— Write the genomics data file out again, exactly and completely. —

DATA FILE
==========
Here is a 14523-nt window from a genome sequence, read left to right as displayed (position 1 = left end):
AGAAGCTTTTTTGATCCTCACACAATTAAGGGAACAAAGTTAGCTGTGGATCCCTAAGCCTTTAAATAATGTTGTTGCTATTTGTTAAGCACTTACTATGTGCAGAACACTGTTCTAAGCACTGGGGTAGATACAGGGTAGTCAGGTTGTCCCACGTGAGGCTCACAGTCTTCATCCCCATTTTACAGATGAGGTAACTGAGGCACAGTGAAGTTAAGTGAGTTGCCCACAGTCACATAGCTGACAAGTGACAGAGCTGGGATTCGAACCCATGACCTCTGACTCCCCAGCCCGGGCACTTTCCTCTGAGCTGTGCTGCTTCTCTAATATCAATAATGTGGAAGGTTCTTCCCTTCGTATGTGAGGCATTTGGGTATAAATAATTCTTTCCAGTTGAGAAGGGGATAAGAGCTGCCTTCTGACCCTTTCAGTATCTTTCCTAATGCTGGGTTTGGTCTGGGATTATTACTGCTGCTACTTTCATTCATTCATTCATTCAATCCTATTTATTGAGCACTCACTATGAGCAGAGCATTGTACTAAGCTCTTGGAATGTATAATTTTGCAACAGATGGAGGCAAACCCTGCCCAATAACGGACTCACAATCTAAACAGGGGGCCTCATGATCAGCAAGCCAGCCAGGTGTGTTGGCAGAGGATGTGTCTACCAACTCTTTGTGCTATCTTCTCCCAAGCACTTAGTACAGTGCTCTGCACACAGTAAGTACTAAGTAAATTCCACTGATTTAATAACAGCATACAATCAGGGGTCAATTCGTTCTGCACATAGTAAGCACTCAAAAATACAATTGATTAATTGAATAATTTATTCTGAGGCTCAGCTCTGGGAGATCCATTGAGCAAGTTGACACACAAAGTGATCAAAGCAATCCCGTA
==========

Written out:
Here is a 14523-nt window from a genome sequence, read left to right as displayed (position 1 = left end):
AGAAGCTTTTTTGATCCTCACACAATTAAGGGAACAAAGTTAGCTGTGGATCCCTAAGCCTTTAAATAATGTTGTTGCTATTTGTTAAGCACTTACTATGTGCAGAACACTGTTCTAAGCACTGGGGTAGATACAGGGTAGTCAGGTTGTCCCACGTGAGGCTCACAGTCTTCATCCCCATTTTACAGATGAGGTAACTGAGGCACAGTGAAGTTAAGTGAGTTGCCCACAGTCACATAGCTGACAAGTGACAGAGCTGGGATTCGAACCCATGACCTCTGACTCCCCAGCCCGGGCACTTTCCTCTGAGCTGTGCTGCTTCTCTAATATCAATAATGTGGAAGGTTCTTCCCTTCGTATGTGAGGCATTTGGGTATAAATAATTCTTTCCAGTTGAGAAGGGGATAAGAGCTGCCTTCTGACCCTTTCAGTATCTTTCCTAATGCTGGGTTTGGTCTGGGATTATTACTGCTGCTACTTTCATTCATTCATTCATTCAATCCTATTTATTGAGCACTCACTATGAGCAGAGCATTGTACTAAGCTCTTGGAATGTATAATTTTGCAACAGATGGAGGCAAACCCTGCCCAATAACGGACTCACAATCTAAACAGGGGGCCTCATGATCAGCAAGCCAGCCAGGTGTGTTGGCAGAGGATGTGTCTACCAACTCTTTGTGCTATCTTCTCCCAAGCACTTAGTACAGTGCTCTGCACACAGTAAGTACTAAGTAAATTCCACTGATTTAATAACAGCATACAATCAGGGGTCAATTCGTTCTGCACATAGTAAGCACTCAAAAATACAATTGATTAATTGAATAATTTATTCTGAGGCTCAGCTCTGGGAGATCCATTGAGCAAGTTGACACACAAAGTGATCAAAGCAATCCCGTA